When performing motif identification using Homer, Homer will generate background sequences taking into account GC content of the provided sequences, unless specified otherwise. If an identical findMotifsGenome.pl command is run multiple times, a different set of background sequences will be generated. This will result in notable differences in the motifs identified as well as the TFs to which the motifs are assigned. Is there a way to extract the background sequence that was generated by homer such that it can be used to specify background for further motif analysis? I would like to confirm that the variation I am observing is in fact due to variation in the generated background and not some other issue.
Arguably more complicated question:
Repeatedly running findMotifsGenome.pl on the same set of peaks results in different lists of Motifs being output. While the structure (sequence / motif matrices) of the motifs identified are fairly maintained, the TFs to which they have been assigned are different. It is my understanding that this is to be expected as there is some degree of statistical variation in how Homer selects background sequences. This will result in slight differences in the motif structure and the associated TFs. While some of the TFs remain consistent, there are subsets that differ between runs or are entirely novel with each run through. As someone who is interested in deriving some degree of meaning from the TFs that are associated with the identified motifs this presents an issue.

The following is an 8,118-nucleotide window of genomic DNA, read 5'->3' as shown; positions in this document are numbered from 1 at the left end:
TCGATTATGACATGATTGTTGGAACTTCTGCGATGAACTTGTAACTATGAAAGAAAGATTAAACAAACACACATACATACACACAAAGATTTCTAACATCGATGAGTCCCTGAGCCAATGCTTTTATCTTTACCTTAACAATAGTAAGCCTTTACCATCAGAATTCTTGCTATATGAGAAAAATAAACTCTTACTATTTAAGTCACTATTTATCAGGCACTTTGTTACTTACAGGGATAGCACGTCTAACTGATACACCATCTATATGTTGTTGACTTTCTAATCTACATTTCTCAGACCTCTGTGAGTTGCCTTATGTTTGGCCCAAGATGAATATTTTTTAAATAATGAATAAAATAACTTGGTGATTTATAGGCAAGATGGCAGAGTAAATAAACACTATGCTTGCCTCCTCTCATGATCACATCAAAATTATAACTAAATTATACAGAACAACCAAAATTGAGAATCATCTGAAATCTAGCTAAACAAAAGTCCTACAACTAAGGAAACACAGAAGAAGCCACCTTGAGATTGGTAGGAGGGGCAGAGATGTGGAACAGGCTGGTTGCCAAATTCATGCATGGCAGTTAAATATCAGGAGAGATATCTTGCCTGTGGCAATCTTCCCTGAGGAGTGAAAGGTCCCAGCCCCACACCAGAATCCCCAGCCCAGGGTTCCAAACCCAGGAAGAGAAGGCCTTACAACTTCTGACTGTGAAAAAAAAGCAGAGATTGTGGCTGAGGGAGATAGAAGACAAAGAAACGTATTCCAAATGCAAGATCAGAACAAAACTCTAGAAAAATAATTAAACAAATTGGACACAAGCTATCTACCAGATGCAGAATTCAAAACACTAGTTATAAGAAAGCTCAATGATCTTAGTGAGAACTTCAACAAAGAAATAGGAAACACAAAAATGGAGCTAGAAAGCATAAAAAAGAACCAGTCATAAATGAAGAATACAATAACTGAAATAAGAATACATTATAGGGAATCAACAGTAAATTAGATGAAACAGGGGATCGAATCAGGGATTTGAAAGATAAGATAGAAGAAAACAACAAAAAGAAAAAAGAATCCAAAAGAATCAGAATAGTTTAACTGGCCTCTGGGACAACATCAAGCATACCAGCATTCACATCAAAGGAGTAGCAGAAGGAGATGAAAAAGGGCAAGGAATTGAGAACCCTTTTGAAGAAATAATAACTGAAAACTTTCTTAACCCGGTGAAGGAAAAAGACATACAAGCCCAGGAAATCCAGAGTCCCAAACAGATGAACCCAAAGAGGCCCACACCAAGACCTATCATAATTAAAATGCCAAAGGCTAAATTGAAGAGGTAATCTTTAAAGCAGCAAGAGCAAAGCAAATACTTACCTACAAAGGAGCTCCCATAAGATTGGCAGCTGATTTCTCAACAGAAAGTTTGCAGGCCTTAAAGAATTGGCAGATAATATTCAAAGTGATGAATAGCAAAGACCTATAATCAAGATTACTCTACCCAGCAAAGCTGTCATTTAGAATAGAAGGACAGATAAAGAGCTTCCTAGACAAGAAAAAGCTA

Below is an example of what I am talking about:
All three of these outputs were generated from the same command and using the same files. While they each contain some consistently identified TFs CDX1, NR4A1, Rbpj1, and Znf410, there are many TFs that were not repeatedly identified. However, each motif, not TF, appears to have been identified in every repeat run through. i.e. the motif for Znf740 is practically identical to Plag11, the motif for Sox3 is practically identical to Gata4, FoxH1 is very similar to Sox14, so on and so forth.
In this way can any information reliably be drawn from the named transcription factors? Knowing the motif sequences alone doesn't really carry any independent biological meaning as functionality is attributed to the TFs, not the motif sequences (This is sort of a loose statement, but I think it gets at what I am trying to communicate). Is there a best practice for handling something like this? WHat is the most appropriate approach to take moving forward with variation like this?
As far as I can determine, while there have been many questions asked here on biostars regarding this issue, there has not been much guidance on the best way to proceed with a data analysis pipeline or how to best draw meaning from the Homer results. HOMER motif discovery gives inconsistent results on repeated runs
Any and all helpful input is greatly appreciated!
All the best.